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The Reality of Infertility
a blog by Genna Banafato, July 15, 2013
In a time where so many fertility doctors are recommending single embryo transfers, it sometimes amazes me that in three IVF transfers, I had nine embryos placed in my uterus. I'm not someone who has good luck with things. There were frequent jokes between me and my husband during our first cycle about our only three embryos all taking and splitting and then we would need our own reality show called something like, "We Should Have Known". But then, despite the pictures I held onto for dear life, those three embryos didn't make it. No baby, no babies. That was reality.
The IVF #2 came around. Once again we transferred three embryos, all we had left on day three. Better results this time. We have a daughter from that cycle and our angel baby, our daughter's twin.
When we decided to cycle again two years later, I wasn't sure what the cycle would hold for me. Coaxing my MTHFR'd eggs out of my diminished reserve seemed to take everything we could throw at them. Being older and expecting a better outcome seemed just this side of insane. But whatever changes I had made in the years separating my last two cycles seemed to have positive results. My third IVF cycle was my best yet. On the day after retrieval, my nurse called me to tell me my fertilization report. EIGHT embryos. Eight. I hung up and called my husband and said, "We're going to get pushed to a 5 day transfer and we're going to get frozen out of this." I could barely contain my excitement.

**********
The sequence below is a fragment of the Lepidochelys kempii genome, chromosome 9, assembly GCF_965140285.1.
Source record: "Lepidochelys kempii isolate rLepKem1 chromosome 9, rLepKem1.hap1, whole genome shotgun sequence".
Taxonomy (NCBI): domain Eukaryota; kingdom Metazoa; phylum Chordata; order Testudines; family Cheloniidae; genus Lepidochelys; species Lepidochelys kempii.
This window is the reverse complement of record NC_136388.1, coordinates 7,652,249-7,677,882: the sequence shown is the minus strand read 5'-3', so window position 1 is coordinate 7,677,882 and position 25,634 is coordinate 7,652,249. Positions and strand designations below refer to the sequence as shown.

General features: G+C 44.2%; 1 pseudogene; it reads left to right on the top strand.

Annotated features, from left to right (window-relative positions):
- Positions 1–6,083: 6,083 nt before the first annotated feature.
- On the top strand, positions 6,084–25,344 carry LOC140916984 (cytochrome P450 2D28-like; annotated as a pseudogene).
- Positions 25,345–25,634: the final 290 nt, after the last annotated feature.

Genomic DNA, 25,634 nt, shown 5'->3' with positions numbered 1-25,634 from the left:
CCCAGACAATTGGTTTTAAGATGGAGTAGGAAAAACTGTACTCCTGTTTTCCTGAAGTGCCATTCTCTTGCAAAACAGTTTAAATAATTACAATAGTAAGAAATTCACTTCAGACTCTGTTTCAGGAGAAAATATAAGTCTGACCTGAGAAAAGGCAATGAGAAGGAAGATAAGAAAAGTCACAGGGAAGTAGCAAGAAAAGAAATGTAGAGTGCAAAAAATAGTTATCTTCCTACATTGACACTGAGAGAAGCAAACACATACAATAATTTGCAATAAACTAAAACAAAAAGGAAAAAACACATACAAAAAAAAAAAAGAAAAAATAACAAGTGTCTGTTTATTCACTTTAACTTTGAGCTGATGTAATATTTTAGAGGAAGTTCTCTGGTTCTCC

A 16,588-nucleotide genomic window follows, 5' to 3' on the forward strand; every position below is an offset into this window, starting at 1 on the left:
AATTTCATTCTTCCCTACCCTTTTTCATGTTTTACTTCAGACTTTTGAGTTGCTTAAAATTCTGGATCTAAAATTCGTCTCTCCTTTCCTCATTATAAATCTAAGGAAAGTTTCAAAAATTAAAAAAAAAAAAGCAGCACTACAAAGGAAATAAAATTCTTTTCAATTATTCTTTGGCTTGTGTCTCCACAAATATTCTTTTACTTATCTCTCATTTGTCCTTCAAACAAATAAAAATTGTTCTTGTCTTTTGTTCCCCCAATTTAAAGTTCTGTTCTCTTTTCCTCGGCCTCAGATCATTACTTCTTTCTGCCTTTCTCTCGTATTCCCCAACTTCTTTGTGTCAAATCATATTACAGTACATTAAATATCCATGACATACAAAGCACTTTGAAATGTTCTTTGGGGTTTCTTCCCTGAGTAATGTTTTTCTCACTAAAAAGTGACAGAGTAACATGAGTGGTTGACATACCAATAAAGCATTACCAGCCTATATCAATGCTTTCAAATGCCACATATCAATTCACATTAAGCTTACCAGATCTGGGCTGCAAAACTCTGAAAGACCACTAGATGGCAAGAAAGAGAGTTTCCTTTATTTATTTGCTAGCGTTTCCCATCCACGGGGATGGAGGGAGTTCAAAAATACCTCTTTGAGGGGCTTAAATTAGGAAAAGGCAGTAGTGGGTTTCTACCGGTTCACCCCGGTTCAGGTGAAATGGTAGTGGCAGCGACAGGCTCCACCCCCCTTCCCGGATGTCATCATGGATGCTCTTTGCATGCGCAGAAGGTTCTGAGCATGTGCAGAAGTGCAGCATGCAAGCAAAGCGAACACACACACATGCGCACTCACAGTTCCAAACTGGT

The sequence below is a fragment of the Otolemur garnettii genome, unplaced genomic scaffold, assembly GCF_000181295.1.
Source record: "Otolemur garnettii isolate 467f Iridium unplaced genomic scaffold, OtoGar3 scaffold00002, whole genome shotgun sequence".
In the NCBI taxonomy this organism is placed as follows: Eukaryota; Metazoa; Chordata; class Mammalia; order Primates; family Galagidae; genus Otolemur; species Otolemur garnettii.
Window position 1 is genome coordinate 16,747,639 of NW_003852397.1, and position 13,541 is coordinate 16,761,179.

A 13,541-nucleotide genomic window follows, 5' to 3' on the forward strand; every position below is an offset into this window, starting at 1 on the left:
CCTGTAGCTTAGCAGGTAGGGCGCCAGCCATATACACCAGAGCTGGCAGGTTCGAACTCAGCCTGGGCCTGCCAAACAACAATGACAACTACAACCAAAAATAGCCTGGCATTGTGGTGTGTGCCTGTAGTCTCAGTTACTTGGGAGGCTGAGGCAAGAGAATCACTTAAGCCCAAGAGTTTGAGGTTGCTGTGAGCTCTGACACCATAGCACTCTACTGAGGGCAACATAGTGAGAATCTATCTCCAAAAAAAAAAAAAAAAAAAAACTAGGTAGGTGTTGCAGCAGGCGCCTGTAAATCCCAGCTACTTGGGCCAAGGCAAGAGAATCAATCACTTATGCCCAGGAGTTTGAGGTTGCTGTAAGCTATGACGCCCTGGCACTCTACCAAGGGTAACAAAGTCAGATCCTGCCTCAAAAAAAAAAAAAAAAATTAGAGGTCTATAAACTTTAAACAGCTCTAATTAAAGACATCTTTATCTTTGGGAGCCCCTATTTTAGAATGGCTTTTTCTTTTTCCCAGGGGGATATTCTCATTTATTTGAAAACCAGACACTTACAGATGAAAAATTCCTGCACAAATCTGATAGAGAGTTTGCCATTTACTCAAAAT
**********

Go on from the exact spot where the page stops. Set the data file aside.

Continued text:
Day three came around and there was no phone call telling us to stay home, that meant no day five transfer. The embryologist had decided which were best for returning to my uterus. There either must have been clear front runners or the rest of them had died.
Imagine my surprise to get to my embryo transfer to find out that we still had five left. They would watch them and let me know in a few days what the results would be.
Taking the phone call that told me the rest of my embryos had been discarded, I was just heartbroken. My nurse told me that they hadn't died, but they wouldn't survive the freeze/thaw process and she wouldn't want to subject me to an FET cycle, get me to transfer, only to tell me that there was nothing to actually do the transfer with. It was honest, it made sense, but I couldn't help but wonder: If those embryos weren't good enough to freeze, how good could the ones inside possibly be? I was assured that the quality of the ones outside had no bearing on the ones in. That the best were chosen. All i could do was hope.
As I watch my youngest daughter sleep, I know my nurse was right. The best were chosen wisely and one of those three lays next to me tonight. But thinking about how I FINALLY had extra embryos and how they were tossed in the trash like they were nothing hurts. It's a reminder that there is so much loss in the infertility world. More so than just not getting pregnant. The loss of control over your body is just the most obvious one. The loss of our twin, the loss of those embryos and with that, the loss of adding to our family in the future, as we had decided another fresh cycle was just not in the cards for us. Infertility has shaped our reality in it's own way, taking the control completely out of our hands.